5Qs: Ian Schafer

As the head of an agency that preaches “engagement,” it’s no surprise Ian Schafer is preaching its value. The Deep Focus CEO made his case for engagement to replace impressions as the key currency of the digital marketing system at the Interactive Advertising Bureau’s annual meeting this week. In “The End of Ad Inventory as We Know It,” Schafer argues that digital media is bursting at the seams with ad impressions, which makes attention scarce and real connections scarcer. The rise of social media is speeding this up by creating ad inventory less about consumption and more about participation. “The fundamental underpinning of online advertising, the impression is in trouble,” Schafer said in his speech.

1. Online advertising, broadly speaking, has been built on two core metrics: clicks and impressions. It seems like nobody is happy with either nowadays. Why are they still so important?
Impressions and clicks are around because they are the inventory that makes the market. They are what is bought and sold. Impressions always have been that way, and clicks, as a performance metric, are the lowest common denominator. It’s what you can “do” with all online ads. They are still there because everyone fears what would happen if we stopped using them as a gold standard. They are fundamentally what a multi-billion dollar industry is based upon, and usually those things don’t change until they break – or someone figures out a way to make more money doing it differently. It’s the “who killed the electric car” scenario.
2. What can be done to make engagement less squishy?
The only thing that will make engagement less “squishy” is brands (and their agencies) taking the responsibility to conduct the right research to help them adequately define and value the kinds of engagements that make more, better customers (which, by the way, they need to define as well). Is a better customer one that spends more? One that convinces others to spend more? More often? One of the things holding a lot of this back is a way to adequately track engagements across networks and multiple IDs. Facebook may hold the key to making this all possible.
3. Is the rise of efficiency-led buying through DSPs and ad exchanges good for digital media overall?    
Efficiency led buying is good for the industry in that it allows more money to flow into the marketplace. As ad performance diminishes, prices need to fall. It’s been happening for years, and DSPs help us compensate for poor performance by maximizing the price publishers can charge for impressions that just don’t yield. But it sure does seem like it’s a race to zero — a complete commoditization of something that used to be somewhat scarce and is now moved like “commodities” across trading desks. So in the long run, it will probably be the way we buy, sell, and trade the worst-performing inventory, preventing it from becoming completely worthless, while we find new ways to buy, sell, and create engagement.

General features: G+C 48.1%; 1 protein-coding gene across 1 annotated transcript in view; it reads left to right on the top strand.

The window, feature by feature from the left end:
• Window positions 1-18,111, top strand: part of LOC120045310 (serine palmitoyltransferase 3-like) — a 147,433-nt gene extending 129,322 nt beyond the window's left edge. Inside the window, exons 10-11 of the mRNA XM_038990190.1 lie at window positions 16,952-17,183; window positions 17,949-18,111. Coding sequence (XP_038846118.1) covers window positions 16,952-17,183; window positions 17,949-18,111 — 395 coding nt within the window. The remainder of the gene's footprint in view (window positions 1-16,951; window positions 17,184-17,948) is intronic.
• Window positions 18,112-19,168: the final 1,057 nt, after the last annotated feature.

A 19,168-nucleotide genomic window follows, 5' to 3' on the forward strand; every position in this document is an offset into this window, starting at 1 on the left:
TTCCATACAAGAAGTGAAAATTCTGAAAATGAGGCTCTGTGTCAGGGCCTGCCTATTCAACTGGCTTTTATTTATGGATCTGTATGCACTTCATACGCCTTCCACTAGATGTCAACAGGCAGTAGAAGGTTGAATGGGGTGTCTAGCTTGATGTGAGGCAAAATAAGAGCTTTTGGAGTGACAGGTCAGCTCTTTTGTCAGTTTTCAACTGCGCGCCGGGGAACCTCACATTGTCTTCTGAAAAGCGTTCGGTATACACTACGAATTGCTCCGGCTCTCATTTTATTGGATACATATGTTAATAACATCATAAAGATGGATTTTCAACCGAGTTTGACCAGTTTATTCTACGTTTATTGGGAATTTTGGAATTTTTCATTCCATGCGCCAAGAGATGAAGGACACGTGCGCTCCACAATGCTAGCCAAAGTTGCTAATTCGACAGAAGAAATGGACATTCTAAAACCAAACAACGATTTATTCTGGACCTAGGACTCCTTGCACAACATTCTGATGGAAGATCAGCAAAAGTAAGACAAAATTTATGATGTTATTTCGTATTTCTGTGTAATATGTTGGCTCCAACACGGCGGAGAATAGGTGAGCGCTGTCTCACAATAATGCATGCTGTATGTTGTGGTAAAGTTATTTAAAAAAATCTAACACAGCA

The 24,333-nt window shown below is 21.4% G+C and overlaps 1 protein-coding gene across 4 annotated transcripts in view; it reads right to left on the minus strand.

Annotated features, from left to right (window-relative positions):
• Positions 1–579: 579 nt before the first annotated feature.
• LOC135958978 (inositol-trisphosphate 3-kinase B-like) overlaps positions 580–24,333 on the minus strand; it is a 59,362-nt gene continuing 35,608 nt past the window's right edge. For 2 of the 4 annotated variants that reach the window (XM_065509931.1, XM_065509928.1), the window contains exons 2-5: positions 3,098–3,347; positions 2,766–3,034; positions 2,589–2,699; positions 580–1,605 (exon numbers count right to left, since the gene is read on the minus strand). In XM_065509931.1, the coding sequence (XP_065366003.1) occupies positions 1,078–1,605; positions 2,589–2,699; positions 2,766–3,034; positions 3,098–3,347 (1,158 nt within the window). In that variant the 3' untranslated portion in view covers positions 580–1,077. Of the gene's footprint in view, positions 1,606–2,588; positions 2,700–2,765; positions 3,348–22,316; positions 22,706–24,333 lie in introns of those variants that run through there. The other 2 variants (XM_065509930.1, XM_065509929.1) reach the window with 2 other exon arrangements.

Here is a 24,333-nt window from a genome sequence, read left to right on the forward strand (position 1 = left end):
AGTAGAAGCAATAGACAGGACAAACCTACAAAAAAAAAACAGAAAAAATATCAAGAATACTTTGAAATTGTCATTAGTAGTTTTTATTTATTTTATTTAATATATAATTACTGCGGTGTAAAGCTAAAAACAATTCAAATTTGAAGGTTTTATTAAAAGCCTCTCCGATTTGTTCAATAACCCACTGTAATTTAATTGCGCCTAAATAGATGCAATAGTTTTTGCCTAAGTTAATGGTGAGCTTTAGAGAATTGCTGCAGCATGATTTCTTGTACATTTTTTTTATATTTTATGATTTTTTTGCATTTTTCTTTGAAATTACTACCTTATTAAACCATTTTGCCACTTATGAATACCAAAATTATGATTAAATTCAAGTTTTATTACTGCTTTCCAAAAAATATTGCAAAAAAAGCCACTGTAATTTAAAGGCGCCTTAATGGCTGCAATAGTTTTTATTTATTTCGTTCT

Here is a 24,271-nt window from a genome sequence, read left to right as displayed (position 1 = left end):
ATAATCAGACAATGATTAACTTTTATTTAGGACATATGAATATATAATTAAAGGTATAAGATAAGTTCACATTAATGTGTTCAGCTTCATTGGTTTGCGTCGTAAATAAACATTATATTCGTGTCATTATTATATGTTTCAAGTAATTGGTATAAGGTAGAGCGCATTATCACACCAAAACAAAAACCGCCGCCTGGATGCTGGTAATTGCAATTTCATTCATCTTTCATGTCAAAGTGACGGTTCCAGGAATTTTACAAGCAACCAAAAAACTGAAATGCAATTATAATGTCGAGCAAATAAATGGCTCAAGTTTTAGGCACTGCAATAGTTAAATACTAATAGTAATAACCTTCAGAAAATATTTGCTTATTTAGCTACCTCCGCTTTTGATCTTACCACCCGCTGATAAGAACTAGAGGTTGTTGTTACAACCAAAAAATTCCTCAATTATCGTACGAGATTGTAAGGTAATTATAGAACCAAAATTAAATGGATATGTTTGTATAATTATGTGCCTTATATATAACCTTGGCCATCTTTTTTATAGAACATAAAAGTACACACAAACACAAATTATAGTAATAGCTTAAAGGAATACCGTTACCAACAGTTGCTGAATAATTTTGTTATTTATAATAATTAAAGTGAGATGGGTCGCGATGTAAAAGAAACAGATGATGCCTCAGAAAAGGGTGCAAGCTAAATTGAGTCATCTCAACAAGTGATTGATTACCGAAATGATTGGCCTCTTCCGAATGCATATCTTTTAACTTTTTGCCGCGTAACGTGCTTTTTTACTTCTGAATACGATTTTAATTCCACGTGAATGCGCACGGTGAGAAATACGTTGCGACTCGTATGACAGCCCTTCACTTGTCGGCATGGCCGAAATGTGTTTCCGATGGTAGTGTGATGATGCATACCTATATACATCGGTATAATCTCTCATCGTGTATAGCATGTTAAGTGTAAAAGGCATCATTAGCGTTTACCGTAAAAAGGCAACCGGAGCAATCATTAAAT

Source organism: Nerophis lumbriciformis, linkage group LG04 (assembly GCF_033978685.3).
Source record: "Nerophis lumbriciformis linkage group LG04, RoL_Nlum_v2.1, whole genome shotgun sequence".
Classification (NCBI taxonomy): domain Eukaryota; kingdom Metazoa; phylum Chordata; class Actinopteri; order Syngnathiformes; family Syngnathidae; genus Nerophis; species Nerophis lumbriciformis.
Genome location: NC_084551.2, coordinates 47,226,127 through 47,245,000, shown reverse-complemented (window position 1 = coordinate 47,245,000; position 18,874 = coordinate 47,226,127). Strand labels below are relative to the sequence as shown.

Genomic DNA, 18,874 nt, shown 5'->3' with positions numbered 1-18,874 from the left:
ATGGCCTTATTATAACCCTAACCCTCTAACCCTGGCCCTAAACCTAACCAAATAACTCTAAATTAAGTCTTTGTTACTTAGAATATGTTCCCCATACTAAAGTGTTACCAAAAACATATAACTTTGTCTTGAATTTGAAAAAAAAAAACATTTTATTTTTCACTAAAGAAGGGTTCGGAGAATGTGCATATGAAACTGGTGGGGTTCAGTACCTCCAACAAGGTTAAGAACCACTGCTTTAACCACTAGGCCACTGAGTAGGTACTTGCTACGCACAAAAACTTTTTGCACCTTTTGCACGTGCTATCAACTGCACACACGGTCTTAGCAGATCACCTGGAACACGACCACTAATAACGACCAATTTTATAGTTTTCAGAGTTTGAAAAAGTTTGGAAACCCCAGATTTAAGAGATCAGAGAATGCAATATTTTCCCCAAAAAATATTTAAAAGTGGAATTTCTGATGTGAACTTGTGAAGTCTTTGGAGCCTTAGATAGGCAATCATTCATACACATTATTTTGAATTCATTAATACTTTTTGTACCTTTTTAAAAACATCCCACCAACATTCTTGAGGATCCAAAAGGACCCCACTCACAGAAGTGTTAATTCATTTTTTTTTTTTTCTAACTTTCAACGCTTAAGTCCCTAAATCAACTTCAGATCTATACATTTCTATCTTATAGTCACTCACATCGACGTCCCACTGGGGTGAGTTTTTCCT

4. Do platforms have *too much* power? Should brands worry about relying on them too much?
Platforms have earned power by providing utility. Platforms need to find ways to turn that utility into ways to improve their businesses. Integrating Facebook or Twitter functionality into a website can exponentially increase engagement and the distance (and velocity) that content will travel. Publishers will need to evolve along with this because the upside is too great to not realize. Those who don’t will be passed by those who do. Platforms will come and go. Good publishers will find ways to be nimble and agile enough to take advantage of what every new platform has to offer – and that’s a technological and talent issue.
5. What’s the most promising move toward a true engagement model?
I like what SVNetwork has done to move the industry towards an engagement model. Video networks like Sharethrough are also moving this forward as they define their own particular flavors of engagement. Non-traditional publishers like Vice and The Onion are finding new ways to create engagement for advertisers across platforms. Facebook and Twitter are both making some aggressive moves to mainstream the engagement model, and I look to them to continue to educate brands, agencies, and small businesses on how to continue to place the consumer at the center of their marketing strategies. And that’s what this “engagement movement” is all about.


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